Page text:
French regulatory update

Written on 1 Feb 2017

At the end of 2016, the French authorities published a number of changes and new initiatives that will impact participants of the payments industry, Paris partner Lise Breteau summarises each in date order.

E-money

Anonymous e-money

On 10 November 2016, the French government issued a decree against the financing of terrorism which contains various measures addressing anonymous electronic money. This new regulatory measure applies to electronic money issuers as well as their distributors, credit institutions, finance companies, consumers, and to any person who physically transfers money above a certain amount. The decree introduces changes to the conditions for when e-money is considered anonymous and for which, therefore, the customer due diligence measures do not apply. These include:

  • the maximum amount stored does not exceed €250, and when the payment instrument is reloadable, the payment instrument has a maximum payment transactions limit of €250 every 30 days, and can be used only for payments within the French territory;
  • the payment instrument cannot be funded with cash (however, this condition does not apply to electronic money used to buy goods and services within a limited network of individuals, or to buy a limited range of goods or services);
  • the payment instrument cannot be funded with electronic money where the holder is not identified in accordance with the relevant provisions of the Monetary and Financial Code;
  • the withdrawal or redemption operations of electronic money exceeding €100 are subject to due diligence measures – previously the threshold was €1,000.

Previous conditions still apply, for example, e-money must only be used to purchase goods and services. The amendments introduced by this decree entered into force on 1 January 2017.

Payment limits

On 1 December 2016, the French government issued an ordinance which amended the French Monetary and Financial Code by including a revised Article L.112-6 which confirmed that a payment cannot be made in cash or e-money above a financial limit set out by decree which takes into account the tax residence of the payer, the professional or non-professional purpose of the operation and the person to whom the payment is made – the beneficiary criteria was a new addition. On 30 December 2016, a decree was issued which changed the financial limit of e-money payments in France made by French residents or for non-professional purposes from EUR1,000 to EUR3,000.

Limits to pre-paid cards

On 15 December 2016, the French Government issued a decree which was effective from 1 January 2017 and subjected e-money used through a physical device (whether anonymous or not) to the following limits:

  • a EUR 10,000 maximum storage capacity;
  • cash or anonymous e-money loadings are limited to EUR1,000 per month; and
  • cash withdrawals and refunds are limited to EUR1,000 per month.

ACPR’s recommendation: social media

On 16 November 2016, the French insurance supervisory authority (Autorité de Contrôle Prudentiel et de Resolution (ACPR) published a recommendation relating to social media use for commercial purpose. This recommendation reiterates that the use of social media is subject to general legal principles including the requirement for transparency, clear and fair content and prohibition of unfair or deceptive practices, particularly as provided for in consumer laws. The ACPR specifies approach as regards: (i) identification of the sender; (ii) presentation of the content; and (iii) archiving of content. The recommendation also considers rules regarding the dissemination of content (e.g. retweeting).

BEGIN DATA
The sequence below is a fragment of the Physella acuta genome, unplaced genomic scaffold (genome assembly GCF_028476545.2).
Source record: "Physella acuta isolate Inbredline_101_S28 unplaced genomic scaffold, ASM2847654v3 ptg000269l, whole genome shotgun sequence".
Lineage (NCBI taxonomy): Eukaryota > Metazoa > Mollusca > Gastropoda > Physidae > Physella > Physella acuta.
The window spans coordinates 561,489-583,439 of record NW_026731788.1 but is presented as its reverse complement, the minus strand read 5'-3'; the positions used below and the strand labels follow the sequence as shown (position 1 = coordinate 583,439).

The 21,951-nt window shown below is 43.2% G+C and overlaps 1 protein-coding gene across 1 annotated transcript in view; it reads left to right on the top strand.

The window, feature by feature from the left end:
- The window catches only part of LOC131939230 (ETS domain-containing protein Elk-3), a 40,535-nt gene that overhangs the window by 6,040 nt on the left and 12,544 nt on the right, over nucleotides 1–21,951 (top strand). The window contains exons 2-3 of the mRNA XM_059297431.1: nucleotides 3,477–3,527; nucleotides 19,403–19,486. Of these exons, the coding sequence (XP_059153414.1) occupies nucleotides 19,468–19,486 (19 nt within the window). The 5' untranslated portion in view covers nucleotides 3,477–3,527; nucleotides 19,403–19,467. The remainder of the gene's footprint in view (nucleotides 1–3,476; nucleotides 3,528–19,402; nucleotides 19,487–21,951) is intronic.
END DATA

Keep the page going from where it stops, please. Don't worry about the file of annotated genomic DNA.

This recommendation will be effective from 1 October 2017 and, as a soft law instrument, may only be an indirect basis for enforcement.

Anti-money laundering and financing of terrorism provisions

On 1 December 2016, the French government issued an ordinance that implements the Fourth Money Laundering Directive (EU 2015/849) into French law. Key aspects of the new legislation include:

  • an extension to the application of the rules to, for example, cryptocurrency exchange platforms and bank intermediaries as well as a clarification regarding passported entities, including in relation to the appointment of a local point of contact;
  • strengthened customer due diligence requirements and enhanced risk management assessments at both the national and firm level;
  • establishment of the register of beneficial ownership as an annex to the French register of business and trade; and
  • enhanced supervision and sanction measures, with sanctions being increased to a maximum of € 100m or 10% of total turnover, and potential personal liability for executives. Strengthened supervisory powers include the right for the French Financial Intelligence Unit to request information from industries outside financial services.

Payments Account Directive (PAD): French implementation

Although the PAD has already been partially implemented within France, the French government issued an ordinance and a decree on 22 December 2016 which provides the right for non-French customers to open a basic payment account. The ordinance will be effective from either February or June 2017, the applicable date will depend on which criteria is satisfied at the relevant time.